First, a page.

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We must celebrate our own

Going placers: Wayne Brown, left, in his past role as Assistant Financial Secretary (Treaties), signs a tax information exchange agreement between Bermuda and Singapore with T. Jasudasen, the High Commissioner for Singapore (File photograph)

There are tangible benefits for persons belonging to sophisticated jurisdictions whose services are international in scope. Experience is gained through opportunity and exposure. In Bermuda, as everywhere, the opportunity may arise in either the private or the public sector of the economy. The country is nourished by its opportunities; not just in a subtle way, but in a tangible correlation that can be seen in the development of its people.

As an example, and regardless of politics, the country and businesses are comforted by having Curtis Dickinson as Minister of Finance. He is regarded and called in quiet conversations “a Wall Street man” or otherwise given credit for his experience, not just his educational degree.

No, he is not expected to turn water into wine, but it is expected that he will apply absolute professionalism to his post. He is not alone: there are perhaps several in a variety of areas dotted all over the world who are Bermudian and internationally known for their expertise.

In a similar vein, we have celebrated the accomplishments of Arlene Brock, who became a trailblazer in the newly emerged field of ombudsman and was chosen to be the director for the African Ombudsman Research Centre.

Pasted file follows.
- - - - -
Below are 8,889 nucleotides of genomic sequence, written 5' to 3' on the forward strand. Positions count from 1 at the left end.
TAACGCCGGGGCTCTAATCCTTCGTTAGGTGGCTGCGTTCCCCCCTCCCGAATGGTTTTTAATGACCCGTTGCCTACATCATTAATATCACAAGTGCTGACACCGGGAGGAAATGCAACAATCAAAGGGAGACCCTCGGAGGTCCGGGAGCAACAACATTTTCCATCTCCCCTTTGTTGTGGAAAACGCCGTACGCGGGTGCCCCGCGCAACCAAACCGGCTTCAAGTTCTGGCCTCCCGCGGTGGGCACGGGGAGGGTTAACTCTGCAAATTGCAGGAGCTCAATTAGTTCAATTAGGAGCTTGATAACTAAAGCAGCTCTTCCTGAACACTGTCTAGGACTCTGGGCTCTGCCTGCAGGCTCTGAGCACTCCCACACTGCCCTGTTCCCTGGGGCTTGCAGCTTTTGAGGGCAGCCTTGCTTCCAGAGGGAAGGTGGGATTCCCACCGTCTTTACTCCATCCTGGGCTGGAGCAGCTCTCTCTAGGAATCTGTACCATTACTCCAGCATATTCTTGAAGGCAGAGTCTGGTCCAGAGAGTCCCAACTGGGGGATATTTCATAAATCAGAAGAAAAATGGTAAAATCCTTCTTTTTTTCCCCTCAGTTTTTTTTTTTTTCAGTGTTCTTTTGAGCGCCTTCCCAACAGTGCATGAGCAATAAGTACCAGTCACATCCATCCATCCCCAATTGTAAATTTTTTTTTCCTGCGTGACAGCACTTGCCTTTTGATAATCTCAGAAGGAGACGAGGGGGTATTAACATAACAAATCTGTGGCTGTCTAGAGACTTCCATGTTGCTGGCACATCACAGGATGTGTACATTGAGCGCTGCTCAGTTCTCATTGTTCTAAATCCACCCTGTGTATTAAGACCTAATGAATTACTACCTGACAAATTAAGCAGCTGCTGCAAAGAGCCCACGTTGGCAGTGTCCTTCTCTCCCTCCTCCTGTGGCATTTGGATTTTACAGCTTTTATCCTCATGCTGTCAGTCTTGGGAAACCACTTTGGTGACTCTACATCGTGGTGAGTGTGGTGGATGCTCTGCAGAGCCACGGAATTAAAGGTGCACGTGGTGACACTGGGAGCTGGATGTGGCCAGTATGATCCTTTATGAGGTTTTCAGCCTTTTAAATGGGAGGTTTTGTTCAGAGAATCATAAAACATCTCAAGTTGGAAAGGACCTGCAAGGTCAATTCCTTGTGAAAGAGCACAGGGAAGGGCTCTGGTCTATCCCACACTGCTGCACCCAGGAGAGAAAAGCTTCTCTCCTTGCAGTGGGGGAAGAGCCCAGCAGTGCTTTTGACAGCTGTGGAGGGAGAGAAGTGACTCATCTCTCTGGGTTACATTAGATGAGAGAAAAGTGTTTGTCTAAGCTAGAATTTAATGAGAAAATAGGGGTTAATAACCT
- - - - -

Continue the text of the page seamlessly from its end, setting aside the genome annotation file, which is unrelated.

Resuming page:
It might have gone unnoticed, but perhaps more significant recently, the Organisation for Economic Co-operation and Development appointed Wayne Brown as one of four to sit on the co-ordinating body for all the tax treaties. It is significant because it was not long ago that Bermuda, albeit through misadventure, was on the blacklist. In particular, when recalling the seeming hostility the former finance minister expressed, the selection of Brown had to be one of merit and recognition of his skill set and professionalism.

Brown, also known as Abdul Rahman, is a consummate professional whose experience began in the international arena of insurance before he joined the Government. Known to be analytical in character, he is a stickler for detail and carries his professional ethics to the point that he will never divulge anything of government unless already in the public domain and even then would probably refer one to the source of the public information.

He deserves our congratulations because he did not just elevate himself, but he elevated Bermuda as well in this appointment.

The Co-ordinating Body

In accordance with Article 24(3) and (4) of the UN Model Tax Convention on Income and Capital, the Co-ordinating Body is responsible for monitoring the implementation and development of the convention, including:

• Acting as a forum to increase international co-operation in tax matters

• Recommending revisions or amendments to the convention

• Furnishing opinions on the interpretation of provisions of the convention

• Serving as the body through which decisions are taken to invite states to become parties to the convention

• Co-ordinating the implementation of Multilateral Competent Authority Agreements

The Co-ordinating Body is composed of representatives of the competent authorities of the parties to the convention, and includes the competent authorities of territories to which the convention applies. The Co-ordinating Body is led by the chairman and three vice-chairmen. The present officers are: chairman John Nash, of New Zealand, and vice-chairmen Paul Marsh, of Britain, Nancy Tremblay, of Canada, and Wayne Brown, of Bermuda.